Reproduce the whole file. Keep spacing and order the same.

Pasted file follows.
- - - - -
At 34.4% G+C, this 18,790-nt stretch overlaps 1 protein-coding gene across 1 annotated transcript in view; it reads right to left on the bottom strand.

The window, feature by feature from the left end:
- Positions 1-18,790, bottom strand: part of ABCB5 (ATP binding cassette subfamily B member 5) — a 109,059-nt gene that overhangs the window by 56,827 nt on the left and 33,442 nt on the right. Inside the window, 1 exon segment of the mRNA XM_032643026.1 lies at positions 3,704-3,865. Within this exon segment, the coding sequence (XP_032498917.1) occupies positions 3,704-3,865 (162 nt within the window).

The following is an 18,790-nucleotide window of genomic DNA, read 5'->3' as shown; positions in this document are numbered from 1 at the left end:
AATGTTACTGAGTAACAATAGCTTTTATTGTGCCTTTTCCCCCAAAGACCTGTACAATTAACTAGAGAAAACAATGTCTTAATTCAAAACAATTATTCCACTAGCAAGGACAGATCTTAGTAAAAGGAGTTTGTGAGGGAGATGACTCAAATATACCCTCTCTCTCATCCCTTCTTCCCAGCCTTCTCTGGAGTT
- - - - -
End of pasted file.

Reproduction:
At 34.4% G+C, this 18,790-nt stretch overlaps 1 protein-coding gene across 1 annotated transcript in view; it reads right to left on the bottom strand.

The window, feature by feature from the left end:
- Positions 1-18,790, bottom strand: part of ABCB5 (ATP binding cassette subfamily B member 5) — a 109,059-nt gene that overhangs the window by 56,827 nt on the left and 33,442 nt on the right. Inside the window, 1 exon segment of the mRNA XM_032643026.1 lies at positions 3,704-3,865. Within this exon segment, the coding sequence (XP_032498917.1) occupies positions 3,704-3,865 (162 nt within the window).

The following is an 18,790-nucleotide window of genomic DNA, read 5'->3' as shown; positions in this document are numbered from 1 at the left end:
AATGTTACTGAGTAACAATAGCTTTTATTGTGCCTTTTCCCCCAAAGACCTGTACAATTAACTAGAGAAAACAATGTCTTAATTCAAAACAATTATTCCACTAGCAAGGACAGATCTTAGTAAAAGGAGTTTGTGAGGGAGATGACTCAAATATACCCTCTCTCTCATCCCTTCTTCCCAGCCTTCTCTGGAGTT